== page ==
Medics are worried antibiotics don’t work – but if we stop using them, we’ll all starve

Glam surgeon
Antibiotics aren’t working, people are going to die. They make people fat too, which also makes them die. The same with the animals – and if they die, we’ll all starve. But at least we’ll all be thin.

Yes, starve. At least 5 billion of us, two-thirds of the world’s population.

That’s the price tag, if we stop using antibiotics.

Not just in health, but in food production.

Where 240,000 tonnes of antibiotics are fed to livestock every year. To the 19 billion chickens, 1.4 billion cattle, 1 billion pigs and 1 billion sheep that currently feed us.

Which in turn generate the fertile manure to produce wheat, rice and maize – mega-crops that deliver 50% of our plant food energy. As well as the sorghum, millet, potatoes, sweet potatoes, soybean and sugar that provide the next 25 percent.

Antibiotics in everything

Food for us, food for the livestock that feed us – and all laced through with residual antibiotics.

Why?

Because antibiotics are the most efficient agricultural growth boosters ever.

In the 1950s when antibiotics were first discovered, the world population was just 2½ billion. Today – supported by exactly the same land space since the planet hasn’t got any bigger – that figure currently tops 7½ billion.

Only possible by the phenomenal growth-enhancing side effects of antibiotics in animal feedstuffs. Wonder drug medicines for us – boom time jackpot for farmers. From egg to roasting chicken in six weeks. From new born calf to Aberdeen Angus steak in 14 months. Jackpot!

So why would we pull the plug on the miracle that feeds us all so effortlessly?

Because the bacteria-clobbering MEDICAL miracle of antibiotics is fast not working any more. Bacteria have become resistant to them and developed immunity to them. They have become ineffective – and our own chief Medical Officer for England, Dr Dame Sally Davies, says so.

Pan resistant bacteria

As if to emphasise that point, last week the exploding medical hand grenade was the 70-year-old American patient who died of carbapenem-resistant Enterobacteriaceae (CRE) – a bug resistant to ALL antibiotics. Pan resistant bacteria are now a reality.

Antibiotics that don’t fight germs? It’s the end of modern medicine. No more heart transplants or hip replacements. Nor births by caesarean section either. Or any one of the thousands of routine operations and treatments impossible without infection protection.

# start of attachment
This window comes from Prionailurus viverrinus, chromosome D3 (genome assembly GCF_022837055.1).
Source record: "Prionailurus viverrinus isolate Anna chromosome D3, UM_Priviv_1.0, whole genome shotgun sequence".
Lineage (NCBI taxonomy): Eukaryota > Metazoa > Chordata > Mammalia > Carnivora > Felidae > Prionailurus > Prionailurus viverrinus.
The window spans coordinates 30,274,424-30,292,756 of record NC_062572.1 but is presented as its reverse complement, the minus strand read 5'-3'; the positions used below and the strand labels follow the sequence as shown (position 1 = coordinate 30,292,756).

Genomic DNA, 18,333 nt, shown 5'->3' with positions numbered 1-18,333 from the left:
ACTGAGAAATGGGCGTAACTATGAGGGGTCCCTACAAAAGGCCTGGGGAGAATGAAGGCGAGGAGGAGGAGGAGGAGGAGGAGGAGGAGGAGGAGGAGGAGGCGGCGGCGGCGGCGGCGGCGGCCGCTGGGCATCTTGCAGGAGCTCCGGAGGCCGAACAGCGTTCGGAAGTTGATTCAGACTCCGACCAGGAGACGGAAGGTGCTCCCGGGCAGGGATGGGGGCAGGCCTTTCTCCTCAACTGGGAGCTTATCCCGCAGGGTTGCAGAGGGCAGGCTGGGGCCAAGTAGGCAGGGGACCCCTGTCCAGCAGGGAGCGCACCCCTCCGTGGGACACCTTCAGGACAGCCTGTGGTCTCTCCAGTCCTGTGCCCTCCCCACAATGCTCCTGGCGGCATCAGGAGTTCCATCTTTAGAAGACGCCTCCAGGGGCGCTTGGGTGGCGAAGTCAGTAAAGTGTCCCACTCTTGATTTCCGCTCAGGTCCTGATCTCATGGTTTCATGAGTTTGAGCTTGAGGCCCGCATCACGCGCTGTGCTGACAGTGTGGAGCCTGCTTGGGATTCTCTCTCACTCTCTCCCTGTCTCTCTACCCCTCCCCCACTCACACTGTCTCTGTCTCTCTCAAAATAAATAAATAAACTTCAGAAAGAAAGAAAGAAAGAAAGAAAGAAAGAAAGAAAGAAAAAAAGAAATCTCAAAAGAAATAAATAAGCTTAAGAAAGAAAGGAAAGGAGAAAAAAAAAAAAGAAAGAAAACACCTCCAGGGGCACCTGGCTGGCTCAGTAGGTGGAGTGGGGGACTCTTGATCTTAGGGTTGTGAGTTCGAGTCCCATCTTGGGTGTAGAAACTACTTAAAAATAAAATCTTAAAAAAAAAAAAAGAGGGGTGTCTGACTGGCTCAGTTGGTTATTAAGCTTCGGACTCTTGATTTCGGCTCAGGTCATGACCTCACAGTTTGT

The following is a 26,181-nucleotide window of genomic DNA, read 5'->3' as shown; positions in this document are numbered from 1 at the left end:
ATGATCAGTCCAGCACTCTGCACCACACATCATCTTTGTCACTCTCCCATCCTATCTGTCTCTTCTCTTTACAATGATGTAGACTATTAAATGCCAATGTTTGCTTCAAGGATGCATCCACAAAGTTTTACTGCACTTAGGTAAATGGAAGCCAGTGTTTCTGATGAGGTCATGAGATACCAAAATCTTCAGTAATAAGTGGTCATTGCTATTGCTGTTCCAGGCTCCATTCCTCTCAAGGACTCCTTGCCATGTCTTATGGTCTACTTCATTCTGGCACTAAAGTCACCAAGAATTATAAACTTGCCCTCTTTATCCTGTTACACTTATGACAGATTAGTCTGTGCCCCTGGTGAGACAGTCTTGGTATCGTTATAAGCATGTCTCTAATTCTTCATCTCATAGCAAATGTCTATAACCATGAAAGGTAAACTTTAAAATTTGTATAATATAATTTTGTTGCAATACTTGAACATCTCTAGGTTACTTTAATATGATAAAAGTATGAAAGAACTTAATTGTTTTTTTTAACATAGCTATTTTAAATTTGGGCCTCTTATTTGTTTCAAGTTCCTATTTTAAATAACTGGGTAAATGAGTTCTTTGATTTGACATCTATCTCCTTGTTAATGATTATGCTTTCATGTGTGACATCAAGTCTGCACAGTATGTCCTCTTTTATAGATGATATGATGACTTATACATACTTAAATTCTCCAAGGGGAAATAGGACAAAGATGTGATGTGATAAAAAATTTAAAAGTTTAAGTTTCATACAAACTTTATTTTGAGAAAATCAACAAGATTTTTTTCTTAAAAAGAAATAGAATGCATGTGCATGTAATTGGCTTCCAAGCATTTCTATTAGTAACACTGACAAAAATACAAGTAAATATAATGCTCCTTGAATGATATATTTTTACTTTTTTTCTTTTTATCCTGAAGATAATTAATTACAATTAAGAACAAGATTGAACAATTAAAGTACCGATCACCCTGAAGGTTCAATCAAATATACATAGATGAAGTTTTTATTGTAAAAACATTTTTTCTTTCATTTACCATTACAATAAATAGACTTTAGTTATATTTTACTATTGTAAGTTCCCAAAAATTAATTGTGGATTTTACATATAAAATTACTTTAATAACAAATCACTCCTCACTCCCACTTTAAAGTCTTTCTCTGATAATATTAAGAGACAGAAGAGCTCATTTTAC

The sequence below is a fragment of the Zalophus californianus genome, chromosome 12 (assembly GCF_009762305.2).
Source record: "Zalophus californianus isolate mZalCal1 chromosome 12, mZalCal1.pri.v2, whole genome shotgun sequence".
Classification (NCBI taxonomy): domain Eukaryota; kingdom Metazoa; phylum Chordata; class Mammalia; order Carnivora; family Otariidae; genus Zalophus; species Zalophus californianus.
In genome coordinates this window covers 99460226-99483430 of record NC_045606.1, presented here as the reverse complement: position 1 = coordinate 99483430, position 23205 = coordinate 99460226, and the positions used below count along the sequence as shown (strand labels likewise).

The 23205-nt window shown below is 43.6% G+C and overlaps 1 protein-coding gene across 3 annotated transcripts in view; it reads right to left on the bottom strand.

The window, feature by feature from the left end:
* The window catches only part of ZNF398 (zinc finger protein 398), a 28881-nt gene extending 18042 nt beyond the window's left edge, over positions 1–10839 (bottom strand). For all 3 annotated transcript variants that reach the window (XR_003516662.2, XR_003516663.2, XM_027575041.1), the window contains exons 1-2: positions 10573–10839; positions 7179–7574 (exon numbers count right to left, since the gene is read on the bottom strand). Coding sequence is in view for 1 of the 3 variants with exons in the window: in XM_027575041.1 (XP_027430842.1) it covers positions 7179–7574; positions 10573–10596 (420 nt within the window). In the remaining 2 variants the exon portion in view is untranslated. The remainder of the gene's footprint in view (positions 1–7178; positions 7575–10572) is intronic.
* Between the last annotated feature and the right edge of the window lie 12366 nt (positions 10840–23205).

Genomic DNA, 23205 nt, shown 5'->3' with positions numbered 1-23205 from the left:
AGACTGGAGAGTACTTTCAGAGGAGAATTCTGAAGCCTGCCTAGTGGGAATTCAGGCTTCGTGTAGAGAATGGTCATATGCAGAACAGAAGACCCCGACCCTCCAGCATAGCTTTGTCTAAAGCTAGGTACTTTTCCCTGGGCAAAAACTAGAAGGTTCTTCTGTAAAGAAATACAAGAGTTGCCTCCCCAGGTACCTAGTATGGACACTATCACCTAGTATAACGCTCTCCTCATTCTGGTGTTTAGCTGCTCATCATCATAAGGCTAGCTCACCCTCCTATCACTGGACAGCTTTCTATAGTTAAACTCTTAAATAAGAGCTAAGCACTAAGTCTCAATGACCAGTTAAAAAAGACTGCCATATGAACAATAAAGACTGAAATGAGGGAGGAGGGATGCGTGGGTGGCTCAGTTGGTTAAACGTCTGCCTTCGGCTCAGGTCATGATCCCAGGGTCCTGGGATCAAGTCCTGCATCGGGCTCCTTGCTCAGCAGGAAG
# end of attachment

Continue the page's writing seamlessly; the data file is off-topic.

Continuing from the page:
It’s the end of a lot more besides.

What about all those billions of cows and chickens – and the daily dose in their feedstuff?

To breed in numbers like that, they have to live on crowded and disease-prone factory farms. Antibiotics make them grow faster but also keep them well. Essential for survival in Concentrated Animal Feeding Operations (CAFOs)

So yes, farmers will keep shovelling antibiotics at them. With 7½ billion mouths to feed, they can’t afford not to. Antibiotics or starve.

Except that just like with us, antibiotics will start failing for them too. And when one animal dies, the rest will follow in quick succession. A bushfire epidemic ripping through a slum – exactly what a CAFO is.

No more miracles

Which puts us between a rock and a hard place. Antibiotics can’t save our lives any more – and can’t save us from starving either.

Oh, but ironically for maximum misery, antibiotics make us fat too, just like the cows. So we have the rewards of obesity to look forward to as well – diabetes, asthma, cancer heart disease. Not a happy future.

But just maybe, a pretty one. Because antibiotics are so heavily part of our diet through our food, two thirds of Brit adults are already overweight or obese – and so are a third of our kids. So at least if we starve, we won’t go out fat.

For as the glamorous Wallis Simpson, Duchess of Windsor once said “you can’t be too rich or too thin”.

Pass the streptomycin.

Picture Copyright: beerkoff / 123RF Stock Photo